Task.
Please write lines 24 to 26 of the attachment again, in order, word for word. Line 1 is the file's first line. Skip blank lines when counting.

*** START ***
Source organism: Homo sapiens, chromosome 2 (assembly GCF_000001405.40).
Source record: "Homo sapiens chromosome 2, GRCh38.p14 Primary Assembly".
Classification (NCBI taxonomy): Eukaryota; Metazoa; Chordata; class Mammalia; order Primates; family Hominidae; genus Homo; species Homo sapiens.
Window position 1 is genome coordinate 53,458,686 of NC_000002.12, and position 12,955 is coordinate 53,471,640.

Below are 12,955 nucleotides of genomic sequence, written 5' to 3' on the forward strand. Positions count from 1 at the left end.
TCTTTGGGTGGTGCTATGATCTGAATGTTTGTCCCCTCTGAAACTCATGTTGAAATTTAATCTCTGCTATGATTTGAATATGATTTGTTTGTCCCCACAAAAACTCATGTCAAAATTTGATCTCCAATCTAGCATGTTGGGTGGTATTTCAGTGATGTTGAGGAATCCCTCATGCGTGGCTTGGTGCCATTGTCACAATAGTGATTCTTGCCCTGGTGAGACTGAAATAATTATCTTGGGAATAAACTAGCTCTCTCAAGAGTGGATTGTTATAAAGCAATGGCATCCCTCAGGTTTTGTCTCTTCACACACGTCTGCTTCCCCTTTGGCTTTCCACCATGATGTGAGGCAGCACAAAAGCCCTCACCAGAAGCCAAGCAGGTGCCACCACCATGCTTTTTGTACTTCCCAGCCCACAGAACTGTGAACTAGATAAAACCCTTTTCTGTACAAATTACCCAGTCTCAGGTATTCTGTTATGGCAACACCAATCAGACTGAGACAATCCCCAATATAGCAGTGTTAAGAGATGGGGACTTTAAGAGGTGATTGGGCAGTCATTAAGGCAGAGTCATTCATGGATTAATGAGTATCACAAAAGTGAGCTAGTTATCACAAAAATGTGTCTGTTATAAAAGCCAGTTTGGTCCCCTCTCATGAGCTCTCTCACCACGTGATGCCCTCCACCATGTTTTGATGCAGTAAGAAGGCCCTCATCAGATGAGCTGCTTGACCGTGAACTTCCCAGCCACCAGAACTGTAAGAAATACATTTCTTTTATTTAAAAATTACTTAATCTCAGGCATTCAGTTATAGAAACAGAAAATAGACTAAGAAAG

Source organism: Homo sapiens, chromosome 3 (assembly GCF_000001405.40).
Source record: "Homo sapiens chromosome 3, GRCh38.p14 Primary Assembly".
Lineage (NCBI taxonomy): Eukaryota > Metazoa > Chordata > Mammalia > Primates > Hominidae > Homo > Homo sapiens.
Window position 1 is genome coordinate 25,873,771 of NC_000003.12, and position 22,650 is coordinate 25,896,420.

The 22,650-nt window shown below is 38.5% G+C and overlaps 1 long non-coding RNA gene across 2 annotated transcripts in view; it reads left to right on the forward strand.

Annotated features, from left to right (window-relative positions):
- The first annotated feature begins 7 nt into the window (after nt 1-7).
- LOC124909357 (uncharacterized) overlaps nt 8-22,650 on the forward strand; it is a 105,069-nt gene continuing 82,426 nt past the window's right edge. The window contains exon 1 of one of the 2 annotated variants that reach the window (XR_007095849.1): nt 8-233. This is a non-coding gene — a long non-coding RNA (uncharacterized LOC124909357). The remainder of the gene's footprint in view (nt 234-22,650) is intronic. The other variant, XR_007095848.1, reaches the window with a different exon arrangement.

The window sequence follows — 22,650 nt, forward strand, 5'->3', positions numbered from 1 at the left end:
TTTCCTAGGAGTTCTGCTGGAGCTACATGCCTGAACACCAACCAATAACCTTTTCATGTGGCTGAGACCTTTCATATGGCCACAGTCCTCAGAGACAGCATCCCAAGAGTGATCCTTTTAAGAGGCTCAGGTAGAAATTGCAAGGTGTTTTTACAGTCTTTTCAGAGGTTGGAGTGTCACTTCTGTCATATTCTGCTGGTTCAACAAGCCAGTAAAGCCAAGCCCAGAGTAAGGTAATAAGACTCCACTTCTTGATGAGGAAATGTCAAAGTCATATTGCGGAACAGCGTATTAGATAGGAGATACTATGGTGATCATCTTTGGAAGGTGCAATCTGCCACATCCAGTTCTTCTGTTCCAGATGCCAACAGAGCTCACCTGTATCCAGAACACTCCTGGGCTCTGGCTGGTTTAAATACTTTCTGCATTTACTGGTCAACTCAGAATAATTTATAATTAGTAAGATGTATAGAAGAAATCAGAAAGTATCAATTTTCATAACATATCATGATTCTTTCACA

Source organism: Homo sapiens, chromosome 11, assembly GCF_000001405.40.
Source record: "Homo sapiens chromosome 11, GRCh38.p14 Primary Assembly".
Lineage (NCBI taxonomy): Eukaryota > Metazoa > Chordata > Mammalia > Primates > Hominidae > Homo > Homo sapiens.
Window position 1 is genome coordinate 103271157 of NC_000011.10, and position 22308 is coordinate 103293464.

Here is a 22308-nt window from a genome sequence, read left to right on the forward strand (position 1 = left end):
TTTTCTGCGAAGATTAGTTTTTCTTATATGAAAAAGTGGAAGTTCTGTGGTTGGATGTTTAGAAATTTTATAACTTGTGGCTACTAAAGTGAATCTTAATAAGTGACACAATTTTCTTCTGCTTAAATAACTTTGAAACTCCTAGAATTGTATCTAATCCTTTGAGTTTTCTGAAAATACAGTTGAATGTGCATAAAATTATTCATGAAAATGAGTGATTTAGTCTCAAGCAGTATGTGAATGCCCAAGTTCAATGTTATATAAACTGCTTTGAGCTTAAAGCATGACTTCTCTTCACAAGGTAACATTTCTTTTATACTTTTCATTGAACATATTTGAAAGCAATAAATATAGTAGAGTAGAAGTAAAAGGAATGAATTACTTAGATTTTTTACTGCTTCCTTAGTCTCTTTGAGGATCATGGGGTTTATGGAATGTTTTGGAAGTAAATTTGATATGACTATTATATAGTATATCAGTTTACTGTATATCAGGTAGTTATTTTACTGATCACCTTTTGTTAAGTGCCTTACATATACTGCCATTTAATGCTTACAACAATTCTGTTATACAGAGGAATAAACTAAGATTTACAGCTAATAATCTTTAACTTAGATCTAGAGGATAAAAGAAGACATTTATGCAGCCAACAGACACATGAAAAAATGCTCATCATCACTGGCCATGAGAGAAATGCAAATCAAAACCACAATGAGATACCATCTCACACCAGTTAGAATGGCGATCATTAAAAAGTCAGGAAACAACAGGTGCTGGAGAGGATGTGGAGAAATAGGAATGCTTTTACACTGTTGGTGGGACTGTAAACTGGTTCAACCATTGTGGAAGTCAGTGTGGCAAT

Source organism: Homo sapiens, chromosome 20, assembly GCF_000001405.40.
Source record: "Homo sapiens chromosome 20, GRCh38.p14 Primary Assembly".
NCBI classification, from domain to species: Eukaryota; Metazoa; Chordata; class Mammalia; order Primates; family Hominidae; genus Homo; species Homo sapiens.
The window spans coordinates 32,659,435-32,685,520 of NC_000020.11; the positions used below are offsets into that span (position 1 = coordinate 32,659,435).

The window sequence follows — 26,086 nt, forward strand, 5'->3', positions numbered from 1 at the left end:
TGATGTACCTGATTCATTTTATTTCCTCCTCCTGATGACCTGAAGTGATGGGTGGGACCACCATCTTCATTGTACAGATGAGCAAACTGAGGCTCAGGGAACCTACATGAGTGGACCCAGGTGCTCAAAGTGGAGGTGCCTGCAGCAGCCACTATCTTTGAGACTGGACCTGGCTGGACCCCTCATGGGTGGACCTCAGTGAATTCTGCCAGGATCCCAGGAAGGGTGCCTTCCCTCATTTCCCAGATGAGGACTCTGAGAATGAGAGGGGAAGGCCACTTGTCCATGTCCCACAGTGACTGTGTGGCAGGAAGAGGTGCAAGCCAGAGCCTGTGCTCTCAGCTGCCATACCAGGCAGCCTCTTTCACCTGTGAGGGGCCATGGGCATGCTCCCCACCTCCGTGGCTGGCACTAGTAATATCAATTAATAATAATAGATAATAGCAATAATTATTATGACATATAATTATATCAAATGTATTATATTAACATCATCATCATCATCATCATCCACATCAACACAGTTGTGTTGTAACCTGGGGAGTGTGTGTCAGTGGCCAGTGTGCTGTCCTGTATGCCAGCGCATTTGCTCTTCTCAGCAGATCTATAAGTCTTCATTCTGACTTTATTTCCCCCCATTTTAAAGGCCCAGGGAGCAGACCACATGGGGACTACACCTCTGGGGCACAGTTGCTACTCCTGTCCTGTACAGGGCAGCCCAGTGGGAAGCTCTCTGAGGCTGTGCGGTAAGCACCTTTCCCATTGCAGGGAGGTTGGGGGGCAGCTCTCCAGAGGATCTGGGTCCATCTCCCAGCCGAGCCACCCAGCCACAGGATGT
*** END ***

Source record: "Homo sapiens chromosome 20, GRCh38.p14 Primary Assembly".
NCBI classification, from domain to species: Eukaryota; Metazoa; Chordata; class Mammalia; order Primates; family Hominidae; genus Homo; species Homo sapiens.
The window spans coordinates 32,659,435-32,685,520 of NC_000020.11; the positions used below are offsets into that span (position 1 = coordinate 32,659,435).